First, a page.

Recognizing Psychosis Symptoms

November 12, 2012

Recognizing Psychosis Symptoms

Handling psychosis symptoms can be difficult to handle as a person loses their ability to tell the difference between what is real and what is not.

People suffering from psychosis symptoms are commonly called psychotic. It is important to realize that many individuals will have at least one psychotic episode throughout their lifetime. Even though a person may experience one episode, there is no need to believe that they will forever be plagued by psychosis symptoms. They can be brought on by stressful events, pregnancy, neurological disorders, or severe physical conditions affecting the nervous system.

Common Psychosis Symptoms

A variety of conditions can cause mental disturbances. Psychosis symptoms can be tricky to recognize because psychosis is normally a symptom of another underlying problem. There are four main elements of a psychotic episode:

  • Delusions

  • Lack of self-awareness

  • Disturbing and confusing thoughts

  • Hallucinations

Delusions:

Delusions are beliefs not based in reality. In other words, the person wholly believes in something which simply cannot be true or plausible. Delusions of grandeur and paranoid thoughts are two main types of delusions which may appear among psychosis symptoms. Delusions of grandeur occur when individuals think that they are a leading authoritative figure or think that they posses some type of amazing power. On the other hand, paranoid delusions can lead to extremely stressful and tense situations as the person believes that other people are “out to get them.” Delusions can have varying intensities so it’s important to notice when a person begins saying strange things or acting odd.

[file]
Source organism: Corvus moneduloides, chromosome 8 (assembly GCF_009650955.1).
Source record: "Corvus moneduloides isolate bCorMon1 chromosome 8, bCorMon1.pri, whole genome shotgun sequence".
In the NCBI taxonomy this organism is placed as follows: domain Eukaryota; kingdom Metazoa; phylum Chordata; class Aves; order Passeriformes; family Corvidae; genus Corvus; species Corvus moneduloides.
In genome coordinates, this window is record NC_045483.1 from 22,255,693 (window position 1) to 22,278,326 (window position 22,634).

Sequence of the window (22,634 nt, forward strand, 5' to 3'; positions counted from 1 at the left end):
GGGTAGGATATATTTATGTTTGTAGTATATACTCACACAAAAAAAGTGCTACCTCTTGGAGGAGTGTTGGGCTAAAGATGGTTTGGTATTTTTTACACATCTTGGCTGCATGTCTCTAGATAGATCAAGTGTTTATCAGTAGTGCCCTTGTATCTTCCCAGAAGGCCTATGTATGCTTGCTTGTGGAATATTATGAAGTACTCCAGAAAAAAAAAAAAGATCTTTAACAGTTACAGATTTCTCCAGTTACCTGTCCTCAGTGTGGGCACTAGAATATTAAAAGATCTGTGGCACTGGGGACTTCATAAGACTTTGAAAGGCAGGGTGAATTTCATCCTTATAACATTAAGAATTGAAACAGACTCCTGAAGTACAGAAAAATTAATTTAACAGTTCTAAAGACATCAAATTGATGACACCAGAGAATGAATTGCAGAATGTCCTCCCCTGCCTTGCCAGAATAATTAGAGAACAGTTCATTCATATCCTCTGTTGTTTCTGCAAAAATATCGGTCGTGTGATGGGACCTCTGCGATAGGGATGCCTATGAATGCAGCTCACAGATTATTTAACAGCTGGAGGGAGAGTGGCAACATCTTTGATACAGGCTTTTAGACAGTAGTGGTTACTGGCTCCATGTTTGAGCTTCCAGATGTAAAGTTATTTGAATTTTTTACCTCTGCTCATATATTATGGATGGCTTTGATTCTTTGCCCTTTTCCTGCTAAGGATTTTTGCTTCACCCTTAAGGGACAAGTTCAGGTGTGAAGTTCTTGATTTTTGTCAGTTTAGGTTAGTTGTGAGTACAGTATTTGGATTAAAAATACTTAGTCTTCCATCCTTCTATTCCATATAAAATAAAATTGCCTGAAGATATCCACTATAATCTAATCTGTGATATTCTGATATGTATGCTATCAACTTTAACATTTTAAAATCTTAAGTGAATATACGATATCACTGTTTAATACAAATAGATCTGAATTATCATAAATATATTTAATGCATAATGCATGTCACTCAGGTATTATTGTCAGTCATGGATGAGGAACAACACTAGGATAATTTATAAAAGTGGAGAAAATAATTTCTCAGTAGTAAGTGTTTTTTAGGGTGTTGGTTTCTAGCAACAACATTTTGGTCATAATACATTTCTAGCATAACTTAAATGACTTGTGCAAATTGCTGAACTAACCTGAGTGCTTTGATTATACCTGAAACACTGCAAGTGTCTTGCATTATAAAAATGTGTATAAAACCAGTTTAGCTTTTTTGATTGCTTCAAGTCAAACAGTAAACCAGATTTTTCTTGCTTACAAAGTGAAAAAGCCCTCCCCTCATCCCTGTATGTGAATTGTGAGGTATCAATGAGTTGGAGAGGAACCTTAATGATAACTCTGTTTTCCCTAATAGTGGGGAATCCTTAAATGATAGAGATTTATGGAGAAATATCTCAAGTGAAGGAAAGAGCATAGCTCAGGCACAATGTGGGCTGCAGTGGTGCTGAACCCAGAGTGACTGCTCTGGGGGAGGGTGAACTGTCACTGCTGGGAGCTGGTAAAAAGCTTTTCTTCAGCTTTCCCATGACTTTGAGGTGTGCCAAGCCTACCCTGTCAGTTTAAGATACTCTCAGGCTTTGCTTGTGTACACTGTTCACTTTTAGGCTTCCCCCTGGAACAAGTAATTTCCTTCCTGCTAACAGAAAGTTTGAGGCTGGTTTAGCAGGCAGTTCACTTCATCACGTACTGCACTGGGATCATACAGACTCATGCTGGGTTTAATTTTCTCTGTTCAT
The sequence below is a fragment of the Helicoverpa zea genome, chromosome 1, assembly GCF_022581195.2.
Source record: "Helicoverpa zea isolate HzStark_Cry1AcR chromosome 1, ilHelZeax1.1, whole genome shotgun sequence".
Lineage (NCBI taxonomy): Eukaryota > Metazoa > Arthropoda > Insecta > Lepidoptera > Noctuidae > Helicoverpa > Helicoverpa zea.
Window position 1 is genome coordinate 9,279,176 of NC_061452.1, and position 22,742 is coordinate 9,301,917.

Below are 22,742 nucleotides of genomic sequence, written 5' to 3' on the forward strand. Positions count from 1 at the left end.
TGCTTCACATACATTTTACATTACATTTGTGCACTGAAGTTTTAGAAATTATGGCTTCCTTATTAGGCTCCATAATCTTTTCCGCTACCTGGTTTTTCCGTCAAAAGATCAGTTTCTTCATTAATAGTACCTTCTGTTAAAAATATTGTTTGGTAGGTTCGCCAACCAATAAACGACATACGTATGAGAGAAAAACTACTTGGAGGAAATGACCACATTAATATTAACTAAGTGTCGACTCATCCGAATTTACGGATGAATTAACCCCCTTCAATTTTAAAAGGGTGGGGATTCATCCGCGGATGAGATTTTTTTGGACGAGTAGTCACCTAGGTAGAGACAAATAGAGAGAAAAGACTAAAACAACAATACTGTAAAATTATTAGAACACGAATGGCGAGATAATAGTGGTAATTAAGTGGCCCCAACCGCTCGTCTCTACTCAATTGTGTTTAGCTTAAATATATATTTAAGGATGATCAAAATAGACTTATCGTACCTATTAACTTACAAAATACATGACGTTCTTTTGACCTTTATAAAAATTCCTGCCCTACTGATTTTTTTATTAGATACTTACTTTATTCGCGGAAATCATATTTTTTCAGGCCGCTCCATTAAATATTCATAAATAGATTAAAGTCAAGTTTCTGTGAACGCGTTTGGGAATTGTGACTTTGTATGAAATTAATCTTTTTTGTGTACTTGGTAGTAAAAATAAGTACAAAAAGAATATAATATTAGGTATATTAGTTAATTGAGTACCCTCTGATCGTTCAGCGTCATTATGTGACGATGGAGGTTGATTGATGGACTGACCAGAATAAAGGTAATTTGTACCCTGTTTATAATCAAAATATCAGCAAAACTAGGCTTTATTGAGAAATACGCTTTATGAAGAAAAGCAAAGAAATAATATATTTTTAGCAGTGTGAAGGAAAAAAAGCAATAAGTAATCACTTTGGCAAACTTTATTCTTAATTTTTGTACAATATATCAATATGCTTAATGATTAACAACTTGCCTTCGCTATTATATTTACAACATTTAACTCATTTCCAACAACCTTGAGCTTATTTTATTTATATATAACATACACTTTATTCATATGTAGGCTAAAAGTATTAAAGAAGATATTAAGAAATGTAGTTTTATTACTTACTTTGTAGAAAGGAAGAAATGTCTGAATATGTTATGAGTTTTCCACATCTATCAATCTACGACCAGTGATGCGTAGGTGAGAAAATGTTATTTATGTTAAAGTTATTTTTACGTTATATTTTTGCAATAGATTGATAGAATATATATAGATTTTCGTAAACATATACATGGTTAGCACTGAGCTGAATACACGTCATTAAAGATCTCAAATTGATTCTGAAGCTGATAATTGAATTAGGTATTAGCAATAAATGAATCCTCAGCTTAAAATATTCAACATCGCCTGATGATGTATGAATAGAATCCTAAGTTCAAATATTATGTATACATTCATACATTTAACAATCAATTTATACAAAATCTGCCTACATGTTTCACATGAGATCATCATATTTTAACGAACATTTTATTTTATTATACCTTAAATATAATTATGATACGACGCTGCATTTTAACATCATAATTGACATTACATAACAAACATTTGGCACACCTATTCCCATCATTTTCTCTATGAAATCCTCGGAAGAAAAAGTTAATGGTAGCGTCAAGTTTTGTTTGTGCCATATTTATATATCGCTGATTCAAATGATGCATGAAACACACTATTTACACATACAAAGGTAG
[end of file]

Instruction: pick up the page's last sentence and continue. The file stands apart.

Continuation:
Lack of self-awareness:

This comes from the inability to recognize that there is a problem. People may be completely unaware that their hallucinations are simply hallucinations or that their delusions are false. In some cases, they may be able to tell that other people are acting strange, but for whatever reason are unable to recognize their own strange behaviors or thoughts.

Disturbing and confusing thoughts:

Disturbed thought patterns are not uncommon among people experiencing a psychotic episode. The easiest way to tell that someone is having disrupted thought patterns is look for:

  • Sudden stops and pauses during activities or conversations

  • Conversations may jump to new topics mid sentence

  • The person talks quickly without pausing

Hallucinations:

This is one of the most noticeable of the psychosis symptoms. Hallucinations are perceptions that are false. While a person may believe it is real, the event is not actually taking place. It can be very disconcerting to the sufferer and the people around them. Hallucinations can affect any of the senses:

  • Touch- A person may feel as if bugs are moving all over the skin.

  • Sight- These hallucinations can range greatly from seeing simply colors to seeing imaginary people. In some cases, the hallucinations will act as intelligent beings.

  • Taste- While this is not a common complaint, individuals have complained of strange or bad tastes in the mouth. Then again, it is hard to verify whether or not there actually is a bad taste.

  • Hearing- An individual may complain about voices talking to them in a range of emotions.

  • Smell- Unusual or strange smells bothering the person.

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